Just yesterday, a type of ransomware first identified as Petya, then subsequently named NotPetya or GoldenEye, started infecting about 2,000 machines across Europe, targeting both European and American companies. Though disguised as ransomware, the true purpose of the Petya malware called GoldenEye is thought to be the destruction of data, not a way to make money.

After a longer period of evaluation, security researcher Nicholas Weaver first discussed this possibility with KrebsOnSecurity: that Petya was likely a “deliberate, malicious, destructive attack or perhaps a test disguised as ransomware.”

Supporting research in a new security report from Comae Technologies’ Matt Suiche shows that this latest version of the Petya malware is not actually ransomware, but code written to deliberately destroy data. The bitcoin payment demanded for the decryption key was merely smoke and mirrors, he says:

“We believe the ransomware was in fact a lure to control the media narrative, especially after the WannaCry incidents to attract the attention on some mysterious hacker group rather than a national state attacker like we have seen in the past in cases that involved wipers such as Shamoon.

Lately, the number of attacks against Ukraine increased from Power Grids being shut down to the car a top military intelligence officer exploding yesterday — the day Petya.2017 infected Ukraine.”

Although victims of this new attack are reported to have collectively paid the hackers the equivalent of $10,000 in bitcoins, some are saying that it is impossible to recover the data. As reported earlier, German email provider Posteo has already blocked the email ID required for payment confirmation, so victims have effectively been locked out, with no chance to recover their data.

If these reports are true, these hackers are far more sinister than the WannaCry hackers. Not only have they used the earlier attacks to pretend that they were after money, but they’ve effectively masked the true purpose of the attacks – to destroy key data belonging to companies operating in the Ukraine, the main target nation for the attack.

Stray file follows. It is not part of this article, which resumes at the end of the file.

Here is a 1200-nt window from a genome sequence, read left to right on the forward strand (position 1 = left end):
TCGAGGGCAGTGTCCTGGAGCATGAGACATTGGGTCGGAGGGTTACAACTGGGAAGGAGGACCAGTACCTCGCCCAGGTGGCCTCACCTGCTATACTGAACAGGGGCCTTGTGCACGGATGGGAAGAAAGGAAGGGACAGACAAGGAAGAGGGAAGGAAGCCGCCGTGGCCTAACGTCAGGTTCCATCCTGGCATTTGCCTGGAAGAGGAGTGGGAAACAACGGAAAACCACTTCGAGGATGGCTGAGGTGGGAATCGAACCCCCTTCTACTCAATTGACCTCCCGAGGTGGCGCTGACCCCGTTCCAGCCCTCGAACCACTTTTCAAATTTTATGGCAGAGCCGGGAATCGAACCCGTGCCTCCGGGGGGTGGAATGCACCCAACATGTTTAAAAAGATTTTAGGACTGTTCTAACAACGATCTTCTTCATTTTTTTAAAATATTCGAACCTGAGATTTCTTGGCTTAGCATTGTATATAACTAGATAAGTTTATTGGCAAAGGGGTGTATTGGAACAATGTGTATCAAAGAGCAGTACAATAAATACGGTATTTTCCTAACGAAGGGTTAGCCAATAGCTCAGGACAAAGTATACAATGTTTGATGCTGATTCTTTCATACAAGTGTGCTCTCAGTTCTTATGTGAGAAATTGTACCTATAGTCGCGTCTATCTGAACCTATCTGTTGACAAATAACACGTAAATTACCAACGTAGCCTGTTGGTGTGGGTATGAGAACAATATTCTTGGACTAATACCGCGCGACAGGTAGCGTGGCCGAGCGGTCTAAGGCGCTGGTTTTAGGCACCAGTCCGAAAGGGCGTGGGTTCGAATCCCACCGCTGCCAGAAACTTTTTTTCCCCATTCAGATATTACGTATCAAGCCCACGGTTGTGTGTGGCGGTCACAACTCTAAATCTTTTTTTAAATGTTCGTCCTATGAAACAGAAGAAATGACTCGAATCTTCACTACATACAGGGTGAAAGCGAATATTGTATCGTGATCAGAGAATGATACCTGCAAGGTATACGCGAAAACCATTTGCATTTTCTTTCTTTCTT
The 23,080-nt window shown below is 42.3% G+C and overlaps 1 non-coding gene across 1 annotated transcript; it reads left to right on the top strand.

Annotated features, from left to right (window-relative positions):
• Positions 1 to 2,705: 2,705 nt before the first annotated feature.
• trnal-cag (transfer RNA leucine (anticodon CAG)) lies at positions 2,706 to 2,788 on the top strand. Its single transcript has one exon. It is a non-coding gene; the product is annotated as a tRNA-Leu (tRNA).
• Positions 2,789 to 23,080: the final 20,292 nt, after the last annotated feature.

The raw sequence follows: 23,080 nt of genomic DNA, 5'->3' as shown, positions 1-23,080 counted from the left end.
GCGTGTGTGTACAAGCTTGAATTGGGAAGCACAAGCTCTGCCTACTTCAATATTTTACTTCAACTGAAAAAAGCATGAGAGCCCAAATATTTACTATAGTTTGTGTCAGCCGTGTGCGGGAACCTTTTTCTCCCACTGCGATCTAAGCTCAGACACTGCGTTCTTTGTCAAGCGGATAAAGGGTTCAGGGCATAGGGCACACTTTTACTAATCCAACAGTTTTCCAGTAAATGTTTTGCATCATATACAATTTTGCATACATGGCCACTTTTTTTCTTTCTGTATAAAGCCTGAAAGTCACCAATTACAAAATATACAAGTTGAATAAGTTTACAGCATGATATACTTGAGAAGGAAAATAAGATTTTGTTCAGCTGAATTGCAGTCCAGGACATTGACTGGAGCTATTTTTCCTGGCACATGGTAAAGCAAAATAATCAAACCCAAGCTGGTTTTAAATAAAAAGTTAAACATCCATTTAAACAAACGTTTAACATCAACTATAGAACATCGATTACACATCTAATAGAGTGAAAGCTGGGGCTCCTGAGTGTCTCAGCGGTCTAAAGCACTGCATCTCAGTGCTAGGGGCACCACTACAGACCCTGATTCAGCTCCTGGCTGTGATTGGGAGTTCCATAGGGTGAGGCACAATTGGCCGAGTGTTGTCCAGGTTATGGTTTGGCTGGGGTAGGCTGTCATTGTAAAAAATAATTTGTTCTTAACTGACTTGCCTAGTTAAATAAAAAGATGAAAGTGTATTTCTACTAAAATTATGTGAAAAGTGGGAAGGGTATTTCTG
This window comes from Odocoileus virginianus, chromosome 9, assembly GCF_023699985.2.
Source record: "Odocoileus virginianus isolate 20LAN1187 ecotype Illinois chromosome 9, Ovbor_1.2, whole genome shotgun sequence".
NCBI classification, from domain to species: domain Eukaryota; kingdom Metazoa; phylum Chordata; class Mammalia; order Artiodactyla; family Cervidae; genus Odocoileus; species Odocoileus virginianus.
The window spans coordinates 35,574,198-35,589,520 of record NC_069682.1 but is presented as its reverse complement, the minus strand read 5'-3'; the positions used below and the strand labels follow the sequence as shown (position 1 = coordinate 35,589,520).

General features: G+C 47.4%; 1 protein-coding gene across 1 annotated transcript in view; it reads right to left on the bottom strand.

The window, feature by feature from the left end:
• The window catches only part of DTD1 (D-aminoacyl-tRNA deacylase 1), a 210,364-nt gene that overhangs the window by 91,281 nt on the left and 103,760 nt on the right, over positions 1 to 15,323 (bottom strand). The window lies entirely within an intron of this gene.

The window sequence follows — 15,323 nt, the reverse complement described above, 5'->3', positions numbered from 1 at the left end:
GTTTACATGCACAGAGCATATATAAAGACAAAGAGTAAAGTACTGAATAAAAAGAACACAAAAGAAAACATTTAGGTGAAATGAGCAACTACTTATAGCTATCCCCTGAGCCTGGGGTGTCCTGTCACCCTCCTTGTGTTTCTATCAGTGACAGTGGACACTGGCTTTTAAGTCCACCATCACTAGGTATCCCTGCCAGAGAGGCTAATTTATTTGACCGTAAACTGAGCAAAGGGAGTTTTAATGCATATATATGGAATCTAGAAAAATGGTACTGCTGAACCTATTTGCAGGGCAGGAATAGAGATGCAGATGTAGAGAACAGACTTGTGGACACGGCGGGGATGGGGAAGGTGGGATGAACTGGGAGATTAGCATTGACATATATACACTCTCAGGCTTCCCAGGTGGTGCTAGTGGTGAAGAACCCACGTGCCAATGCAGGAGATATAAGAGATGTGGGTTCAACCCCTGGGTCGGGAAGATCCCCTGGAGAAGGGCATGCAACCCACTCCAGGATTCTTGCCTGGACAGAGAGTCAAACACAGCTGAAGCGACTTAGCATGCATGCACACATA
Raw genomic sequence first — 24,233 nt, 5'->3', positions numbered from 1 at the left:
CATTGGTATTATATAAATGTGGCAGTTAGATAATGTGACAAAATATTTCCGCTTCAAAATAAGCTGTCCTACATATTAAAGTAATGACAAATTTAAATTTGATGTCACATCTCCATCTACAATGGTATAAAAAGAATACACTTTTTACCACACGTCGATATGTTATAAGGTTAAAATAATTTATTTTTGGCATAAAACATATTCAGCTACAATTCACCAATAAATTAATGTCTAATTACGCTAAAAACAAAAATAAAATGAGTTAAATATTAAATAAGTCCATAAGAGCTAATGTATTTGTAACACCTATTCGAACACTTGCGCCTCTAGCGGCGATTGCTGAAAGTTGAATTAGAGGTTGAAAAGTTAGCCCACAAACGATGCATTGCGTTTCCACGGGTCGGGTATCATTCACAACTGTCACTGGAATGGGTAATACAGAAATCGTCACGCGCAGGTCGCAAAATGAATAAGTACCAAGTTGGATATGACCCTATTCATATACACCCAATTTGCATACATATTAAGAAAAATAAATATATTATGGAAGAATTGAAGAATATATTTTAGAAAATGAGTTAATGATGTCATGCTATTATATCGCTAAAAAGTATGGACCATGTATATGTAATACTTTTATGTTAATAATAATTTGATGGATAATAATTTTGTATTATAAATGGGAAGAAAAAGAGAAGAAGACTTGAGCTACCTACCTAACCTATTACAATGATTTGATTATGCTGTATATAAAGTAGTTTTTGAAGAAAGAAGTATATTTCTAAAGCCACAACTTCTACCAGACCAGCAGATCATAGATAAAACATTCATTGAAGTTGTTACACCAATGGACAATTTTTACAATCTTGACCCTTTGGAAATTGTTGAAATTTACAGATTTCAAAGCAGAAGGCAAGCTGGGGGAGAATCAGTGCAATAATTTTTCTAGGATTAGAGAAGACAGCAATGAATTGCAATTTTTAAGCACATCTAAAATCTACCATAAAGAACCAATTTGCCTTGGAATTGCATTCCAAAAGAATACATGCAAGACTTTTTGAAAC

However, the attack seems to be widespread, with reports coming in from at least 65 different countries.

The big question now are: if their real target was the Ukraine, why are non-domestic companies like Maersk, Merck and Oreo being targeted? Is it a massive misdirection to hide the real objective? What is the need for such a huge cover-up, if the purpose was never to collect money in the first place? And what can affected users do to recover their data?

These questions also poke holes in prevalent cybersecurity practices around the world. Are they adequate enough? Are companies religiously taking backups of their data as a remediation measure against such attacks? Are enterprises putting themselves at unnecessary risk by not keeping their software up to date?

The Petya story is yet to play out in full, but even if some key questions are answered, there will be a big question mark hanging over the cybersecurity industry when the dust finally settles on NotPetya aka GoldenEye.

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